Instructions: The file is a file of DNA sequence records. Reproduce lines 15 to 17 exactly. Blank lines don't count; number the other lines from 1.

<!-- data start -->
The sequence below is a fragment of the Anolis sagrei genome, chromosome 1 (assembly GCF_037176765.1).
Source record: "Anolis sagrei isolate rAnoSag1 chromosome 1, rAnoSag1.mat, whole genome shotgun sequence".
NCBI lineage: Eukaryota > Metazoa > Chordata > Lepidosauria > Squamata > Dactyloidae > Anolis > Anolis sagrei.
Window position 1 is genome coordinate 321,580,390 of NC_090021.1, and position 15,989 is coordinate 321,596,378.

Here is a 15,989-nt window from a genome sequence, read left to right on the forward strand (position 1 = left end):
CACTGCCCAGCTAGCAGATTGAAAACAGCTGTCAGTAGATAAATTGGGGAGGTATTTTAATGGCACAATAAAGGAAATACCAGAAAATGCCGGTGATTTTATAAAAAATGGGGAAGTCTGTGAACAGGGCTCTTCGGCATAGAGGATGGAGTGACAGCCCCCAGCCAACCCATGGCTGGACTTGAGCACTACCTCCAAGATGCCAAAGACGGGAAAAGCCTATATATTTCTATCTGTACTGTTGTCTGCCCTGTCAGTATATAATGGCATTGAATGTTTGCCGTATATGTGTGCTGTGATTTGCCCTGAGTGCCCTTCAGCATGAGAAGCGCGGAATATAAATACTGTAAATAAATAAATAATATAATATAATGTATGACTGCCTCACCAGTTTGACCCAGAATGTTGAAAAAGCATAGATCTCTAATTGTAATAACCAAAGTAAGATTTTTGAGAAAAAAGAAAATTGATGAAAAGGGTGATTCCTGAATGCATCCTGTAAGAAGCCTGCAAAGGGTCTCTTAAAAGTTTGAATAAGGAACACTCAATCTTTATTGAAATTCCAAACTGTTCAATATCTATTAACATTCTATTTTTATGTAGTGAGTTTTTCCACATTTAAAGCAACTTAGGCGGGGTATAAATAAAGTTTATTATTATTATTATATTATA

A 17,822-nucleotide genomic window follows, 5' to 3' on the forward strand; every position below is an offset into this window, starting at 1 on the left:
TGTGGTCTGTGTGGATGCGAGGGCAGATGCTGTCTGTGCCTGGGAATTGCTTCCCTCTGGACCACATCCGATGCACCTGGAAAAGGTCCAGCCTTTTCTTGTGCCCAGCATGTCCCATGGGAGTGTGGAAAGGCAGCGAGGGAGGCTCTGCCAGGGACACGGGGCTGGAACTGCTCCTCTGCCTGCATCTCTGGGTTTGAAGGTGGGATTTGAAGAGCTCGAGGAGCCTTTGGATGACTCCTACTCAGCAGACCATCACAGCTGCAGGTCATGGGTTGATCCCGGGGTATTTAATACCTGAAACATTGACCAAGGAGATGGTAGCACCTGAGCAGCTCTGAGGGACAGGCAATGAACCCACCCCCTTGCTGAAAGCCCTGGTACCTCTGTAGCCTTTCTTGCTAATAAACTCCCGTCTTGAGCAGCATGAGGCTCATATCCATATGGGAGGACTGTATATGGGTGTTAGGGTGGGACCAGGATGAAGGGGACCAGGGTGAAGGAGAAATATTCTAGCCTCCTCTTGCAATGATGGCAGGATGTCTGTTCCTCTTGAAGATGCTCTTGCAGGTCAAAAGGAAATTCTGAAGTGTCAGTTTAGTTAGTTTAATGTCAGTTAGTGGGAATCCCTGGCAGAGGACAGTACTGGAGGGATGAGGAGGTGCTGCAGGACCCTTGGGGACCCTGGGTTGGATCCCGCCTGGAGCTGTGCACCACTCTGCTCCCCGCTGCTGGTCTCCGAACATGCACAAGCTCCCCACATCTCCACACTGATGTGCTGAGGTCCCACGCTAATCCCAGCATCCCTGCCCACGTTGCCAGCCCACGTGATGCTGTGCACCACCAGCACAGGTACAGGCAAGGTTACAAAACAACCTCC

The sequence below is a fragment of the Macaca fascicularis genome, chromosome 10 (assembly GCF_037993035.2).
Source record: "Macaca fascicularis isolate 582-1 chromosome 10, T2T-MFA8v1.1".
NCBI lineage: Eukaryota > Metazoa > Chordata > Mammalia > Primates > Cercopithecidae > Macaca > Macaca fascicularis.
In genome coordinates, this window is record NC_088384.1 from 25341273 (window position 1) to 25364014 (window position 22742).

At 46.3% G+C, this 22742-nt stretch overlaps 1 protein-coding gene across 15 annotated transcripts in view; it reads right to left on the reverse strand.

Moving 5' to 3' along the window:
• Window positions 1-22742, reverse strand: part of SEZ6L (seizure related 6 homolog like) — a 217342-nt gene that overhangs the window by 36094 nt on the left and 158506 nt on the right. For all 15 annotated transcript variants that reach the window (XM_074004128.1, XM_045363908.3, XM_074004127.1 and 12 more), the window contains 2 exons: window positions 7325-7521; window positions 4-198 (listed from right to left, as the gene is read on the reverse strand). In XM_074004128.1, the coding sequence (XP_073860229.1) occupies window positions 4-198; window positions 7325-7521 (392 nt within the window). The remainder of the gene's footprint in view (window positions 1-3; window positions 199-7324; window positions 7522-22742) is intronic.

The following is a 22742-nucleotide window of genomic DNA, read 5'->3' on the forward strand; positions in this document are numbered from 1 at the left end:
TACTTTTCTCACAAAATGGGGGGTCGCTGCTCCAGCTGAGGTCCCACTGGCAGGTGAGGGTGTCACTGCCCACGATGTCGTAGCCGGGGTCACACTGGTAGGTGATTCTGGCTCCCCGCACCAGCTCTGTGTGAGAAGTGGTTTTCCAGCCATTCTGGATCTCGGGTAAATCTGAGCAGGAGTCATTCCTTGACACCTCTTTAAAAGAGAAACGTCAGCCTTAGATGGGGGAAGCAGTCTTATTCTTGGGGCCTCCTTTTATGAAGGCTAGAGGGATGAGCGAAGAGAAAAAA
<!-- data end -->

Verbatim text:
• Window positions 1-22742, reverse strand: part of SEZ6L (seizure related 6 homolog like) — a 217342-nt gene that overhangs the window by 36094 nt on the left and 158506 nt on the right. For all 15 annotated transcript variants that reach the window (XM_074004128.1, XM_045363908.3, XM_074004127.1 and 12 more), the window contains 2 exons: window positions 7325-7521; window positions 4-198 (listed from right to left, as the gene is read on the reverse strand). In XM_074004128.1, the coding sequence (XP_073860229.1) occupies window positions 4-198; window positions 7325-7521 (392 nt within the window). The remainder of the gene's footprint in view (window positions 1-3; window positions 199-7324; window positions 7522-22742) is intronic.

The following is a 22742-nucleotide window of genomic DNA, read 5'->3' on the forward strand; positions in this document are numbered from 1 at the left end:
TACTTTTCTCACAAAATGGGGGGTCGCTGCTCCAGCTGAGGTCCCACTGGCAGGTGAGGGTGTCACTGCCCACGATGTCGTAGCCGGGGTCACACTGGTAGGTGATTCTGGCTCCCCGCACCAGCTCTGTGTGAGAAGTGGTTTTCCAGCCATTCTGGATCTCGGGTAAATCTGAGCAGGAGTCATTCCTTGACACCTCTTTAAAAGAGAAACGTCAGCCTTAGATGGGGGAAGCAGTCTTATTCTTGGGGCCTCCTTTTATGAAGGCTAGAGGGATGAGCGAAGAGAAAAAA